ASSISTANT SPORTS EDITOR
As just the fourth head coach in Delaware women’s basketball history, Natasha Adair plans on building a family-oriented culture of trust, passion and winning, “the Delaware way”.
Adair was announced as the new women’s basketball head coach Monday at a public event held at the Bob Carpenter Center.
“You want to be a part of a historic tradition and be a part of a program that is no stranger to success or national prominence,” Adair said. “I’m excited to continue that tradition, but take it to new heights.”
Adair spent the past three seasons as the head coach at Georgetown. There, she transformed a four-win team into a postseason contender — advancing to the WNIT in each of the past two seasons. Adair was also recently selected to be a court coach for the 2017 USA Basketball Women’s U-19 World Cup.
Adair replaces Tina Martin, who was head coach of Delaware for 21 years and led the Blue Hens to 408 victories, four NCAA tournaments and seven WNIT appearances. Martin retired on April 29, telling The News Journal that she was retiring from coaching at Delaware, but not from coaching.
Athletic director Chrissi Rawak heralded Adair as the “best person to lead this program.” Her selection was the result of a “listening tour” in which Rawak spoke with current and former players and others close to the program. Rawak gave special thanks to Elena Delle Donne and men’s basketball head coach Martin Ingelsby, who both provided insight during the search process.
“Coach Adair is about investing in young people and creating excellence in everything she does,” Rawak said during the event. “She’s a listener, she’s a teacher…she leads with integrity, she’s a champion and she’s fun.”
Adair is just the second head coach on Delaware’s current staff to leave a head coaching position in a Power Five conference to join the Blue Hens. Field hockey head coach Rolf van de Kerkhof, the only other, left Michigan State for Delaware in 2006. Adair highlighted the leadership at Delaware, its winning pedigree and the sense of community she felt as reasons for her decision.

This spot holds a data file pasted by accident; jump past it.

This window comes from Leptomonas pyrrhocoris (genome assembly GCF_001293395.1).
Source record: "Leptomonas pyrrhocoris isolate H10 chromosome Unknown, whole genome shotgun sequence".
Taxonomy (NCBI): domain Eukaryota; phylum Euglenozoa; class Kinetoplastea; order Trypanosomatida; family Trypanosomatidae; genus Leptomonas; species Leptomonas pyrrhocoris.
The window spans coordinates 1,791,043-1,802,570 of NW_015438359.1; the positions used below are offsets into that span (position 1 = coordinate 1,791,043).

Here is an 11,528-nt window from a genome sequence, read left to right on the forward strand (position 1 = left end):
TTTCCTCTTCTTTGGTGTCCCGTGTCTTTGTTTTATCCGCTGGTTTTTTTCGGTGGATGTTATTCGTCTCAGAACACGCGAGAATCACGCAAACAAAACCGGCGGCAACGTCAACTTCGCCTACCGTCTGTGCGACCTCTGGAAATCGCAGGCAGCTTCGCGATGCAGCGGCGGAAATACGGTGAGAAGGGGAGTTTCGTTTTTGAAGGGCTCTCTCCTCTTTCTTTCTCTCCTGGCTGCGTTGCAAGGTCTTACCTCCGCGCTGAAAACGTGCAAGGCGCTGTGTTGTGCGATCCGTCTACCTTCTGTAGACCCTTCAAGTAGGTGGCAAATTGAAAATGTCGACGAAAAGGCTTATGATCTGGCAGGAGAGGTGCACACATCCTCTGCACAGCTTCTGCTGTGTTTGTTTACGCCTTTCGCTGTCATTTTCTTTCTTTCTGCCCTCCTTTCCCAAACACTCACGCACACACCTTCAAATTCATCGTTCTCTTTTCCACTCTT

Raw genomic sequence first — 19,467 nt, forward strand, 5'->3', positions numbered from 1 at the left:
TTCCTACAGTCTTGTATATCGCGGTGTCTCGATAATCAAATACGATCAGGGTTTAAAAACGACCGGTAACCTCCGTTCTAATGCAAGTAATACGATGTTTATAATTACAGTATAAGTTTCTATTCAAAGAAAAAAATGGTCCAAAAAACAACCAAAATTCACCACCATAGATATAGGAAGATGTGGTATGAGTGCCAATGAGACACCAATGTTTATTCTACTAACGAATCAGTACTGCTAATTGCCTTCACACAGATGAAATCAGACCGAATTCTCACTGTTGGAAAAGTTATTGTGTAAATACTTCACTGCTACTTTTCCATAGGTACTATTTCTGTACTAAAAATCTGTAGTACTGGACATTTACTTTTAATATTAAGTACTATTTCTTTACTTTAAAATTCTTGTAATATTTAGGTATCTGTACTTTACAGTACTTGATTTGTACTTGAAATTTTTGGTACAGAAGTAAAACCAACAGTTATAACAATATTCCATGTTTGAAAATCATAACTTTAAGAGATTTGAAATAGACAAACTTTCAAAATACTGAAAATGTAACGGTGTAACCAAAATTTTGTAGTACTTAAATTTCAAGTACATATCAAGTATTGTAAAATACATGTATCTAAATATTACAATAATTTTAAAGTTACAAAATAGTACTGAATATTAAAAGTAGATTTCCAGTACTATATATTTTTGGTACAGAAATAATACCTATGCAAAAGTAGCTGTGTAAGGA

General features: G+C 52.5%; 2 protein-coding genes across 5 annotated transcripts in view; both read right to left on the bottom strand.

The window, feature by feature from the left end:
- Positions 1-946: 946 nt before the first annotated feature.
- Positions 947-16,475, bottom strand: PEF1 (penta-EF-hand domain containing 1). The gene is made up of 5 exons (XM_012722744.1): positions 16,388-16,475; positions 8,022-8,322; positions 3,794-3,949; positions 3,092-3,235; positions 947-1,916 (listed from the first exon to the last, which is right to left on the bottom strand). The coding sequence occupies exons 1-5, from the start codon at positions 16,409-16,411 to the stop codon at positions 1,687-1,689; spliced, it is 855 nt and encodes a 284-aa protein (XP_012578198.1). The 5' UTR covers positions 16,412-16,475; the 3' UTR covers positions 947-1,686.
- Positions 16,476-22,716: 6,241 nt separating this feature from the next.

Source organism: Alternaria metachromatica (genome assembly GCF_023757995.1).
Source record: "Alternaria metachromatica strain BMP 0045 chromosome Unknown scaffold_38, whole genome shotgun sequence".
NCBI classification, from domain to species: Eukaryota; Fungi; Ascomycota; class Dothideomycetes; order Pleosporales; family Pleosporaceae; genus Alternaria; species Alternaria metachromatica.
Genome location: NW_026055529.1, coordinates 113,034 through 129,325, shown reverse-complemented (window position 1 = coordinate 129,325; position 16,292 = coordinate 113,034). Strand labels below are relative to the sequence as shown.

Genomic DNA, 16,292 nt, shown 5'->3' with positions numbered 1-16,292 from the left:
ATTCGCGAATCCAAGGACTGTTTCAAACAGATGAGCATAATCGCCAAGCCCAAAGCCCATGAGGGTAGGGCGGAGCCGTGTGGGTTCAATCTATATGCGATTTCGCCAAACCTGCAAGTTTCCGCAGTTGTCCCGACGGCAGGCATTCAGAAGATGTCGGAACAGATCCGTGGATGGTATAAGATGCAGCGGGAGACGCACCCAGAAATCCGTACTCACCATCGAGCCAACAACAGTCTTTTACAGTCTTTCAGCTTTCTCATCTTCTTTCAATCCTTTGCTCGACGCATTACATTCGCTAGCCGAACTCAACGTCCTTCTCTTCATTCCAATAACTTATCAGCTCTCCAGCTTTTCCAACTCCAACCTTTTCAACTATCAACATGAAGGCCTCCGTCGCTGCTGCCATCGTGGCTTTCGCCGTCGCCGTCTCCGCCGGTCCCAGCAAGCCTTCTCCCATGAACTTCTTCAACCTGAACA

“This is bigger than just a university, this is a family,” Adair said. “Why did I make this decision? It’s about family, it’s about tradition, it’s about being a part of a team.”
Prior to arriving at Georgetown, Adair served as head coach at The College of Charleston from 2012-2014, where she faced off against Delaware three times. She went 1-2 against the Blue Hens and led the Cougars to an overall record of 35-31.
In each of the past two seasons, her Hoya teams defeated Delaware 61-50 in 2015 at Georgetown and 54-46 in 2016 at the Bob Carpenter Center. Much like Delaware football head coach Danny Rocco, Adair took note of Delaware’s fans and facilities when she was a guest.
“Just being in the Bob Carpenter Center is electric; I can’t lie, it’s something you want to be a part of,” Adair said. “I want to continue to make the Bob Carpenter Center the toughest place to play in the CAA,” she later added.
In her address to the public, Adair said she would be “remisced” if she did not recognize Martin.
“She built the components of a winning program here, from the ground up,” Adair said. “I’m honored to be able to continue that tradition.”
Adair inherits a roster that will lose only two graduating seniors, Erika Brown and Hannah Jardine. Delaware expects to add three transfer students who sat out the 2016-2017 season, Gadson Lefft, Alison Lewis and Danielle Roberts and three freshmen, Kate Cain, Lizzie O’Leary and Erin Antosh.
In addition, the Blue Hens return first team All-CAA selection Nicole Enabosi and starters Abby Gonzales and Makeda Nicholas.
“The cupboard isn’t bare,” Adair said.
Adair, who will leave Wednesday for the Team USA U-19 camps in Colorado Springs, has not yet fully analyzed the team’s current roster, but did say that she pulled out her scouting reports of the Blue Hens when the Delaware job crossed her radar. Adair met members of the current team for the first time directly after the event.
“We really like that she’s family-oriented and she seems down to earth and easy to talk to,” Enabosi said. “We’re just really excited that she is coming to turn around the program.”
A self-described “player’s coach”, Adair said she is excited to learn her new team and get to work.
“I’m passionate,” Adair said. “I’m energetic. My energy is contagious. I want to get excited about every aspect of the game. I want that to trickle down to my team. Will we hold them accountable? Absolutely. But I’ll be the first one to praise them as well.”